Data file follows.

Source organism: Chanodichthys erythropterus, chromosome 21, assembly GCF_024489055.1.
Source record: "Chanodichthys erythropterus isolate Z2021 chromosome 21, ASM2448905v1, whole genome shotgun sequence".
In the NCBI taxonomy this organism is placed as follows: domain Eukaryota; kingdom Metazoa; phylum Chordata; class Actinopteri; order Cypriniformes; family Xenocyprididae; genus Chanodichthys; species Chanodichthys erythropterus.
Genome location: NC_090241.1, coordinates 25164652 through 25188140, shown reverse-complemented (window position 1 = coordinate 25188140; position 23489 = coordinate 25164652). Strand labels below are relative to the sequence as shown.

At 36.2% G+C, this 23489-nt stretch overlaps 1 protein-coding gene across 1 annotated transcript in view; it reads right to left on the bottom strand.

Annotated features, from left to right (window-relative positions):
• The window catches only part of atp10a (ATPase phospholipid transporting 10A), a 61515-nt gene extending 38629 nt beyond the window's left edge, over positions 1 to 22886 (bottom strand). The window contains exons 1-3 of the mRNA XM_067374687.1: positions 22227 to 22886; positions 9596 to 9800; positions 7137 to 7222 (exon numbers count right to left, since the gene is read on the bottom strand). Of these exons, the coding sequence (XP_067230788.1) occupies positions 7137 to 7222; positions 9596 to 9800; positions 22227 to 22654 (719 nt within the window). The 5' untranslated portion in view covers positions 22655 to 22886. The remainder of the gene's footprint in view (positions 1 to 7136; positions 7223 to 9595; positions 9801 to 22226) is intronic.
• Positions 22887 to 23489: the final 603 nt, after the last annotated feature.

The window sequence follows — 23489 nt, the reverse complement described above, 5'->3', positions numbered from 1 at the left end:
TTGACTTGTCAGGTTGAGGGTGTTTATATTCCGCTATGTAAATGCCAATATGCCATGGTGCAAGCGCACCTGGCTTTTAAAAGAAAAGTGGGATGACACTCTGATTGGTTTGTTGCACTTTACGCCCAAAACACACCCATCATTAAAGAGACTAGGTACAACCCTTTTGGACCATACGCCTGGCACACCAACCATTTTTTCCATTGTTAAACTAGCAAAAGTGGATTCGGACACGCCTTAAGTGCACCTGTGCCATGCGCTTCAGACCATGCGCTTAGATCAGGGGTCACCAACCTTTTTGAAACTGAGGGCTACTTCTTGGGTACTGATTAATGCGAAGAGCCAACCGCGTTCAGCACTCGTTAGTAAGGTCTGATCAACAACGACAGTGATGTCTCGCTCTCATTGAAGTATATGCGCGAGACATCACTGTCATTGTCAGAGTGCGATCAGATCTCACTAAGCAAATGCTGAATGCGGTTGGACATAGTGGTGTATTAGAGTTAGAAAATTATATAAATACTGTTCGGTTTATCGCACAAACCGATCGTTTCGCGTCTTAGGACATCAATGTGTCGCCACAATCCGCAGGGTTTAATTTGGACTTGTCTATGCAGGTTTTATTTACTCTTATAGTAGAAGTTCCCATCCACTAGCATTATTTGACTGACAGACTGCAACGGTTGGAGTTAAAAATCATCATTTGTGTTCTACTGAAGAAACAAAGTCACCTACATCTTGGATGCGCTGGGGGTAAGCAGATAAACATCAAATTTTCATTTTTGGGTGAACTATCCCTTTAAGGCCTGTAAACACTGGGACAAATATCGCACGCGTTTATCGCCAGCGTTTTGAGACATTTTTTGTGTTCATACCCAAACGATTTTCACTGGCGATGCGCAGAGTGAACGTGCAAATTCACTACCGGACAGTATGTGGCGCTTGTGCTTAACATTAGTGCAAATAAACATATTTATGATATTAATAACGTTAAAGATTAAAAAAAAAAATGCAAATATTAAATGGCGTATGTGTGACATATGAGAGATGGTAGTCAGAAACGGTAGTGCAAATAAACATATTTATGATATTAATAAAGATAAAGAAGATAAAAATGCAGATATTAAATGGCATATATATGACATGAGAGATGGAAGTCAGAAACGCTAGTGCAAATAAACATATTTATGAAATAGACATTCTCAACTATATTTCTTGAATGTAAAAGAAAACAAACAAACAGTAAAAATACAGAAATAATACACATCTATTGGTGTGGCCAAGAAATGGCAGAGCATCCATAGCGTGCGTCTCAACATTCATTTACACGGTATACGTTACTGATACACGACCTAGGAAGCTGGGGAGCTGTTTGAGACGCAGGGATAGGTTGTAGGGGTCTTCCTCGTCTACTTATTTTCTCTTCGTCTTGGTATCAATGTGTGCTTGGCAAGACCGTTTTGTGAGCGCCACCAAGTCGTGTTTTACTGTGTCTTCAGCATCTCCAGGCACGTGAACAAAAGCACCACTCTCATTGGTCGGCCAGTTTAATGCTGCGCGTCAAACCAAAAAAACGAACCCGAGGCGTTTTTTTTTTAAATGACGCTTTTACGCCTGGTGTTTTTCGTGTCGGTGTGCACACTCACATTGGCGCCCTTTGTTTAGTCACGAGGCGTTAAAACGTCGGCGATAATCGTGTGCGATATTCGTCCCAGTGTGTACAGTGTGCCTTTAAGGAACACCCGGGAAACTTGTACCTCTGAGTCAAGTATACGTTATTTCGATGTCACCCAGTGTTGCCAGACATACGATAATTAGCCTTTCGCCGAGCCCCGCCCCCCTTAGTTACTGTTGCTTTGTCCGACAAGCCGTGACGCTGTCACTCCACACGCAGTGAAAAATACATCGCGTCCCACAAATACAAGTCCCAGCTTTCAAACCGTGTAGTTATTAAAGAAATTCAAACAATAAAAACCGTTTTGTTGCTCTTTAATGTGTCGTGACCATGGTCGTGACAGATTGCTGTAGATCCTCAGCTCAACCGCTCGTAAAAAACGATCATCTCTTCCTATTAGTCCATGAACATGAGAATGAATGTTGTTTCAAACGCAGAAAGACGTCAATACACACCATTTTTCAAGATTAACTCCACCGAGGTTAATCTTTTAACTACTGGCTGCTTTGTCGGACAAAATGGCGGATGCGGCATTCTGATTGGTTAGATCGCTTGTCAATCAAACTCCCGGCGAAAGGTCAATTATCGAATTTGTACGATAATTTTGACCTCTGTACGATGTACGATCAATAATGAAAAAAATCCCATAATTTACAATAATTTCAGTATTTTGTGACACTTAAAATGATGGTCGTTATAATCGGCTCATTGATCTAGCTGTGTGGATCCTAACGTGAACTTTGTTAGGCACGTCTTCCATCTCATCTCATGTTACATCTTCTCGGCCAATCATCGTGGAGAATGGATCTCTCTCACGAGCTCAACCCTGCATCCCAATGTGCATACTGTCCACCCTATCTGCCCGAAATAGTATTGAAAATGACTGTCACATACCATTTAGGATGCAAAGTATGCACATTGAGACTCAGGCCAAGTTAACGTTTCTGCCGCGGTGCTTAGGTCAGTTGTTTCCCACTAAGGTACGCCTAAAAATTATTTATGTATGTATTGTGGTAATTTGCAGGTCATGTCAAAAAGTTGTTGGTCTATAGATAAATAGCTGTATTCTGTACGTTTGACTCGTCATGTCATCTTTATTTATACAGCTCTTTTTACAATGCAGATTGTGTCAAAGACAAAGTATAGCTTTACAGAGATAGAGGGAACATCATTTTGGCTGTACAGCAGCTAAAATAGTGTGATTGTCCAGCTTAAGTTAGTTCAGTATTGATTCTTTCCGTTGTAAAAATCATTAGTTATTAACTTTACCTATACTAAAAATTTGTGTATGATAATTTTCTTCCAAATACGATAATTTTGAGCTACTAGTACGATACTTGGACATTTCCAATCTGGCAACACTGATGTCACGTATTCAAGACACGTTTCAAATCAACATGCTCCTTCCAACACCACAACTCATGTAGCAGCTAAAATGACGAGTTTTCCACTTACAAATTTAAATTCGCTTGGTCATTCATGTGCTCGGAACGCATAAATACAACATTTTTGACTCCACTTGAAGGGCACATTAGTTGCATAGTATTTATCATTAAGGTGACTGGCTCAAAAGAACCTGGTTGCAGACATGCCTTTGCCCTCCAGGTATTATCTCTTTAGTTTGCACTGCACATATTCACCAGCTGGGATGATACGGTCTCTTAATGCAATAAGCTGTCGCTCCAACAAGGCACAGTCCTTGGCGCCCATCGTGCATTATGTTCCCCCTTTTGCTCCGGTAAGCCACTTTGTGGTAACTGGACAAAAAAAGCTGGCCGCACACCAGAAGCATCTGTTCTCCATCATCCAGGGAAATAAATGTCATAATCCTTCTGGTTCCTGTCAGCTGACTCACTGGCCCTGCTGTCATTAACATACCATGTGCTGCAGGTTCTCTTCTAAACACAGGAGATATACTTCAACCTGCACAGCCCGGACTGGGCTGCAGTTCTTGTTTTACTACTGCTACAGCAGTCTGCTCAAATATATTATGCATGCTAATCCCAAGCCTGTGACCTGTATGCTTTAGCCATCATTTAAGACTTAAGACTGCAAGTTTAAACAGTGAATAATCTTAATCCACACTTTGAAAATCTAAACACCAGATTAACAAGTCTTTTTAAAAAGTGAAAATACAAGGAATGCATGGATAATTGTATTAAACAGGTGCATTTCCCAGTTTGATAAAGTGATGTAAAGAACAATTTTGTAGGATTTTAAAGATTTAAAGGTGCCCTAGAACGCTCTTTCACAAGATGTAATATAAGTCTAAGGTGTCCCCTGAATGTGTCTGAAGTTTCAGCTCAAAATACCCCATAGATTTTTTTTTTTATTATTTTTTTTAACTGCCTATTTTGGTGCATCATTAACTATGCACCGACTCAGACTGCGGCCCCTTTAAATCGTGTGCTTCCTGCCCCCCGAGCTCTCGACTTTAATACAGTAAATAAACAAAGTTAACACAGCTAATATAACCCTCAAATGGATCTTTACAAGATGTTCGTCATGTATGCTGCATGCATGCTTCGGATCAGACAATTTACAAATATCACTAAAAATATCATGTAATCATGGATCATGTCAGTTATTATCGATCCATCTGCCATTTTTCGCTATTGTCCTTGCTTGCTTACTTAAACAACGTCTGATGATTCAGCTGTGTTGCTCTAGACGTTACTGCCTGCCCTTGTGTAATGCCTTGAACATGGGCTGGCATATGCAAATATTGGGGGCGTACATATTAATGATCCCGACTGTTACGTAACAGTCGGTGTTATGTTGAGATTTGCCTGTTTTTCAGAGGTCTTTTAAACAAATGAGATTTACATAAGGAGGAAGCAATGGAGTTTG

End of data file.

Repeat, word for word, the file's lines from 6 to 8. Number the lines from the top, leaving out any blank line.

Annotated features, from left to right (window-relative positions):
• The window catches only part of atp10a (ATPase phospholipid transporting 10A), a 61515-nt gene extending 38629 nt beyond the window's left edge, over positions 1 to 22886 (bottom strand). The window contains exons 1-3 of the mRNA XM_067374687.1: positions 22227 to 22886; positions 9596 to 9800; positions 7137 to 7222 (exon numbers count right to left, since the gene is read on the bottom strand). Of these exons, the coding sequence (XP_067230788.1) occupies positions 7137 to 7222; positions 9596 to 9800; positions 22227 to 22654 (719 nt within the window). The 5' untranslated portion in view covers positions 22655 to 22886. The remainder of the gene's footprint in view (positions 1 to 7136; positions 7223 to 9595; positions 9801 to 22226) is intronic.
• Positions 22887 to 23489: the final 603 nt, after the last annotated feature.